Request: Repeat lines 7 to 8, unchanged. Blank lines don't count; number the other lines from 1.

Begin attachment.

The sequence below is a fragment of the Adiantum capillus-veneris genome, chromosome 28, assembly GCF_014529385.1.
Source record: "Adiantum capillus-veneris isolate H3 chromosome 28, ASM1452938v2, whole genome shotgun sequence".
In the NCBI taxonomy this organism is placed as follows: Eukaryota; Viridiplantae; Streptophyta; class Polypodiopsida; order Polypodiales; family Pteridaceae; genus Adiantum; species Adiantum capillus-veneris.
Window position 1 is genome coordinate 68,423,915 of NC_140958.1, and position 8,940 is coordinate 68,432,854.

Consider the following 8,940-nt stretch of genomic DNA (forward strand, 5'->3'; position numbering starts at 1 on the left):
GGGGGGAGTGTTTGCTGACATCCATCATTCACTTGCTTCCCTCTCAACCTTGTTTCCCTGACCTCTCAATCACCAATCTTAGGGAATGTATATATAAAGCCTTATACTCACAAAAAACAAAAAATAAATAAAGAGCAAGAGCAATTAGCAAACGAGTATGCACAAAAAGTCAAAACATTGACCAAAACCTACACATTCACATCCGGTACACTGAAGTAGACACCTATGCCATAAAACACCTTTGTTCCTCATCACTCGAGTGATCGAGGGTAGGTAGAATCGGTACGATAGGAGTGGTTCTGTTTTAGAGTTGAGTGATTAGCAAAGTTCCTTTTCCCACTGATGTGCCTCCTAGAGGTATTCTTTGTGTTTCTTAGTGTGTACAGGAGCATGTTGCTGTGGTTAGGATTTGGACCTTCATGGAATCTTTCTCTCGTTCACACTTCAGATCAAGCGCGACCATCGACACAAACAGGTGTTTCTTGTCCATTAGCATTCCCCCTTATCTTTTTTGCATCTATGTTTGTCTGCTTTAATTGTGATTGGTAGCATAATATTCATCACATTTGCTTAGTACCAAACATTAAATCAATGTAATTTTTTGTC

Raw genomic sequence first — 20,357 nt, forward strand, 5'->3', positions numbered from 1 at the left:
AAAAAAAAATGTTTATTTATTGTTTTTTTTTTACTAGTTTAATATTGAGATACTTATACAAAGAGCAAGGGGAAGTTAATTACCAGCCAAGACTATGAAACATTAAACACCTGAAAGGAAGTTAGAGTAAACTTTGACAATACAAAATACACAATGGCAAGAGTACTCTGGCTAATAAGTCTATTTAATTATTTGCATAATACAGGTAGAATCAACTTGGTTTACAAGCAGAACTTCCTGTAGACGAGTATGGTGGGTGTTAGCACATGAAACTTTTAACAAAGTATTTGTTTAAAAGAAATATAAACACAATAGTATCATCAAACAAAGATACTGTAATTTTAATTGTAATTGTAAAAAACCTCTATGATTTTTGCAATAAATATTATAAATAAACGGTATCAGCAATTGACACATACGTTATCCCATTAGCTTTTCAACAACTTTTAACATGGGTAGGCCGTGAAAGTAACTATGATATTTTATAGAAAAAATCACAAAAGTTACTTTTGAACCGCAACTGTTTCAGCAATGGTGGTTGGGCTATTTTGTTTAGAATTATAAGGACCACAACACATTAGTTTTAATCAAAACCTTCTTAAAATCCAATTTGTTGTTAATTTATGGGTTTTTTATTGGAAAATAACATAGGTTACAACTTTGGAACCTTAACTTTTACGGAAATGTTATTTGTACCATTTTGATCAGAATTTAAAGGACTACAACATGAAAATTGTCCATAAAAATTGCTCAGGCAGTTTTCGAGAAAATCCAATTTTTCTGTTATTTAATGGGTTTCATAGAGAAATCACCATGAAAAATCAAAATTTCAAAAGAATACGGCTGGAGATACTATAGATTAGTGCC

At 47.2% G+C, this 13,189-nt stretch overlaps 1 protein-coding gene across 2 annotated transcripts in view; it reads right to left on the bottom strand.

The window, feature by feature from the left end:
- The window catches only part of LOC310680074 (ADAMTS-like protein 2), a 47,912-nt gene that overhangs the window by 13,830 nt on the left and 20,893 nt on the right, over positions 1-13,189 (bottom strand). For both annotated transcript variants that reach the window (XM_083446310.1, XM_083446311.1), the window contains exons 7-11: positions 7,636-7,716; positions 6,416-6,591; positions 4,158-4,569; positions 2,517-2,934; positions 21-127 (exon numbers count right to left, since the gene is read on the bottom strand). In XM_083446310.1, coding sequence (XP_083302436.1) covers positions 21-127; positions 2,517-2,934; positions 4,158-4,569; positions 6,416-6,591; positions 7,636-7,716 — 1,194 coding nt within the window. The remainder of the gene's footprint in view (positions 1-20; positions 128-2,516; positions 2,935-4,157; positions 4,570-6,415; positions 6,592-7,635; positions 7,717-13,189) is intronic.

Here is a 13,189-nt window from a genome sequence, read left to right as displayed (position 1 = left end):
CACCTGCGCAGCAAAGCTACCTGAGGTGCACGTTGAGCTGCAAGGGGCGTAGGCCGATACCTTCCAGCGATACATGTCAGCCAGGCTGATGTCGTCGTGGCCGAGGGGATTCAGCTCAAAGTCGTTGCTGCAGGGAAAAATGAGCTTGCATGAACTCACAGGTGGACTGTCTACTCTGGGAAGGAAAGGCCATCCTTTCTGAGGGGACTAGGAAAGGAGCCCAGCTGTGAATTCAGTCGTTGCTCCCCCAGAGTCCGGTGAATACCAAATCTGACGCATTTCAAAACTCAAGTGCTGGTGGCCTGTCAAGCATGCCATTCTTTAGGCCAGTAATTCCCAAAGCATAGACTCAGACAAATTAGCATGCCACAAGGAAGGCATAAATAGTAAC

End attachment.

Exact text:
Raw genomic sequence first — 20,357 nt, forward strand, 5'->3', positions numbered from 1 at the left:
AAAAAAAAATGTTTATTTATTGTTTTTTTTTTACTAGTTTAATATTGAGATACTTATACAAAGAGCAAGGGGAAGTTAATTACCAGCCAAGACTATGAAACATTAAACACCTGAAAGGAAGTTAGAGTAAACTTTGACAATACAAAATACACAATGGCAAGAGTACTCTGGCTAATAAGTCTATTTAATTATTTGCATAATACAGGTAGAATCAACTTGGTTTACAAGCAGAACTTCCTGTAGACGAGTATGGTGGGTGTTAGCACATGAAACTTTTAACAAAGTATTTGTTTAAAAGAAATATAAACACAATAGTATCATCAAACAAAGATACTGTAATTTTAATTGTAATTGTAAAAAACCTCTATGATTTTTGCAATAAATATTATAAATAAACGGTATCAGCAATTGACACATACGTTATCCCATTAGCTTTTCAACAACTTTTAACATGGGTAGGCCGTGAAAGTAACTATGATATTTTATAGAAAAAATCACAAAAGTTACTTTTGAACCGCAACTGTTTCAGCAATGGTGGTTGGGCTATTTTGTTTAGAATTATAAGGACCACAACACATTAGTTTTAATCAAAACCTTCTTAAAATCCAATTTGTTGTTAATTTATGGGTTTTTTATTGGAAAATAACATAGGTTACAACTTTGGAACCTTAACTTTTACGGAAATGTTATTTGTACCATTTTGATCAGAATTTAAAGGACTACAACATGAAAATTGTCCATAAAAATTGCTCAGGCAGTTTTCGAGAAAATCCAATTTTTCTGTTATTTAATGGGTTTCATAGAGAAATCACCATGAAAAATCAAAATTTCAAAAGAATACGGCTGGAGATACTATAGATTAGTGCC